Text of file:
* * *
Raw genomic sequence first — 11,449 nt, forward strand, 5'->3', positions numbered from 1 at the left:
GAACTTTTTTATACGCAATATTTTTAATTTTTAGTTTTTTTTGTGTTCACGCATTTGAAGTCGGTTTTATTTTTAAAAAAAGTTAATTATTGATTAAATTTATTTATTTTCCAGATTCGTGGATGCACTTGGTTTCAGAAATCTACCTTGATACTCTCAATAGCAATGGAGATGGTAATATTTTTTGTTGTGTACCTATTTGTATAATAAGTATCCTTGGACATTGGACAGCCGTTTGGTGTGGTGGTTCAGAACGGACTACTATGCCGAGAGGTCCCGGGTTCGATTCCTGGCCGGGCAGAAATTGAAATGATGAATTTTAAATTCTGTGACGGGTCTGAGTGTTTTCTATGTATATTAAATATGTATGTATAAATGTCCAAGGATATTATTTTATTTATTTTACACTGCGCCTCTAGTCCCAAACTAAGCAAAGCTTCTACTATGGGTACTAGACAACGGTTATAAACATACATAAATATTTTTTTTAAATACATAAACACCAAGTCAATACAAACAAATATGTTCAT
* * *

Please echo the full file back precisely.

Raw genomic sequence first — 11,449 nt, forward strand, 5'->3', positions numbered from 1 at the left:
GAACTTTTTTATACGCAATATTTTTAATTTTTAGTTTTTTTTGTGTTCACGCATTTGAAGTCGGTTTTATTTTTAAAAAAAGTTAATTATTGATTAAATTTATTTATTTTCCAGATTCGTGGATGCACTTGGTTTCAGAAATCTACCTTGATACTCTCAATAGCAATGGAGATGGTAATATTTTTTGTTGTGTACCTATTTGTATAATAAGTATCCTTGGACATTGGACAGCCGTTTGGTGTGGTGGTTCAGAACGGACTACTATGCCGAGAGGTCCCGGGTTCGATTCCTGGCCGGGCAGAAATTGAAATGATGAATTTTAAATTCTGTGACGGGTCTGAGTGTTTTCTATGTATATTAAATATGTATGTATAAATGTCCAAGGATATTATTTTATTTATTTTACACTGCGCCTCTAGTCCCAAACTAAGCAAAGCTTCTACTATGGGTACTAGACAACGGTTATAAACATACATAAATATTTTTTTTAAATACATAAACACCAAGTCAATACAAACAAATATGTTCAT